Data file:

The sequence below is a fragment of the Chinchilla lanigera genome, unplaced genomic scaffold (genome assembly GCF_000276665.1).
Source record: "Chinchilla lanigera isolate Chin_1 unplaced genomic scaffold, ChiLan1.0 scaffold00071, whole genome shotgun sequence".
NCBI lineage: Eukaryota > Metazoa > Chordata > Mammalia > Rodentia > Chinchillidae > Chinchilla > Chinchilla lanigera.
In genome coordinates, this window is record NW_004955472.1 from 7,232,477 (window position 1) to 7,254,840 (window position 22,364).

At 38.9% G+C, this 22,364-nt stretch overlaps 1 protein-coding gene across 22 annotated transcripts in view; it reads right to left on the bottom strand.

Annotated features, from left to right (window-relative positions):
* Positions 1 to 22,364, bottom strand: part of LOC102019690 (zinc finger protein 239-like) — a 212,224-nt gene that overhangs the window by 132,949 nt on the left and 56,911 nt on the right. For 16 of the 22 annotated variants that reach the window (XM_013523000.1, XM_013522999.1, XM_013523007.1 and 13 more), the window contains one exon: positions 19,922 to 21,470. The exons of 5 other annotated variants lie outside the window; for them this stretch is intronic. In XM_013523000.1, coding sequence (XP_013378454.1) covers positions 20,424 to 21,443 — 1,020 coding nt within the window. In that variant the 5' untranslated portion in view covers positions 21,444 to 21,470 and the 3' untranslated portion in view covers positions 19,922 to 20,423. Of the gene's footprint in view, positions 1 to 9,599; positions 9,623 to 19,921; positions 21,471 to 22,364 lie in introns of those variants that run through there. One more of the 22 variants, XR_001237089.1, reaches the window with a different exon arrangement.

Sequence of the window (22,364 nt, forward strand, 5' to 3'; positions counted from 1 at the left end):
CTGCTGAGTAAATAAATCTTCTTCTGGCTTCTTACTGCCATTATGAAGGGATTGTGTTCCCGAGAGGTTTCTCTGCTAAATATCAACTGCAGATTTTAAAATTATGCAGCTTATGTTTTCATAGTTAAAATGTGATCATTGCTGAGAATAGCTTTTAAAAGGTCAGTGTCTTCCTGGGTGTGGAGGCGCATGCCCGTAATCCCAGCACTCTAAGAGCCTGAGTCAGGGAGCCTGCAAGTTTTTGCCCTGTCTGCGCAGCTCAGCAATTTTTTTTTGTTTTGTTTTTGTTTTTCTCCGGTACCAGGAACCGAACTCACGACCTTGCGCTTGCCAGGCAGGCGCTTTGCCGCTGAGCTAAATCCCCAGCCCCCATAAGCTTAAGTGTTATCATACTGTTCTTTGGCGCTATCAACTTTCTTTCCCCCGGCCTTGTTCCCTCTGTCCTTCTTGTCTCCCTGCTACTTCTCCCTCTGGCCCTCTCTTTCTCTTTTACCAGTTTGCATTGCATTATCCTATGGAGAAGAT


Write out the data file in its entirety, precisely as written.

The sequence below is a fragment of the Chinchilla lanigera genome, unplaced genomic scaffold (genome assembly GCF_000276665.1).
Source record: "Chinchilla lanigera isolate Chin_1 unplaced genomic scaffold, ChiLan1.0 scaffold00071, whole genome shotgun sequence".
NCBI lineage: Eukaryota > Metazoa > Chordata > Mammalia > Rodentia > Chinchillidae > Chinchilla > Chinchilla lanigera.
In genome coordinates, this window is record NW_004955472.1 from 7,232,477 (window position 1) to 7,254,840 (window position 22,364).

At 38.9% G+C, this 22,364-nt stretch overlaps 1 protein-coding gene across 22 annotated transcripts in view; it reads right to left on the bottom strand.

Annotated features, from left to right (window-relative positions):
* Positions 1 to 22,364, bottom strand: part of LOC102019690 (zinc finger protein 239-like) — a 212,224-nt gene that overhangs the window by 132,949 nt on the left and 56,911 nt on the right. For 16 of the 22 annotated variants that reach the window (XM_013523000.1, XM_013522999.1, XM_013523007.1 and 13 more), the window contains one exon: positions 19,922 to 21,470. The exons of 5 other annotated variants lie outside the window; for them this stretch is intronic. In XM_013523000.1, coding sequence (XP_013378454.1) covers positions 20,424 to 21,443 — 1,020 coding nt within the window. In that variant the 5' untranslated portion in view covers positions 21,444 to 21,470 and the 3' untranslated portion in view covers positions 19,922 to 20,423. Of the gene's footprint in view, positions 1 to 9,599; positions 9,623 to 19,921; positions 21,471 to 22,364 lie in introns of those variants that run through there. One more of the 22 variants, XR_001237089.1, reaches the window with a different exon arrangement.

Sequence of the window (22,364 nt, forward strand, 5' to 3'; positions counted from 1 at the left end):
CTGCTGAGTAAATAAATCTTCTTCTGGCTTCTTACTGCCATTATGAAGGGATTGTGTTCCCGAGAGGTTTCTCTGCTAAATATCAACTGCAGATTTTAAAATTATGCAGCTTATGTTTTCATAGTTAAAATGTGATCATTGCTGAGAATAGCTTTTAAAAGGTCAGTGTCTTCCTGGGTGTGGAGGCGCATGCCCGTAATCCCAGCACTCTAAGAGCCTGAGTCAGGGAGCCTGCAAGTTTTTGCCCTGTCTGCGCAGCTCAGCAATTTTTTTTTGTTTTGTTTTTGTTTTTCTCCGGTACCAGGAACCGAACTCACGACCTTGCGCTTGCCAGGCAGGCGCTTTGCCGCTGAGCTAAATCCCCAGCCCCCATAAGCTTAAGTGTTATCATACTGTTCTTTGGCGCTATCAACTTTCTTTCCCCCGGCCTTGTTCCCTCTGTCCTTCTTGTCTCCCTGCTACTTCTCCCTCTGGCCCTCTCTTTCTCTTTTACCAGTTTGCATTGCATTATCCTATGGAGAAGAT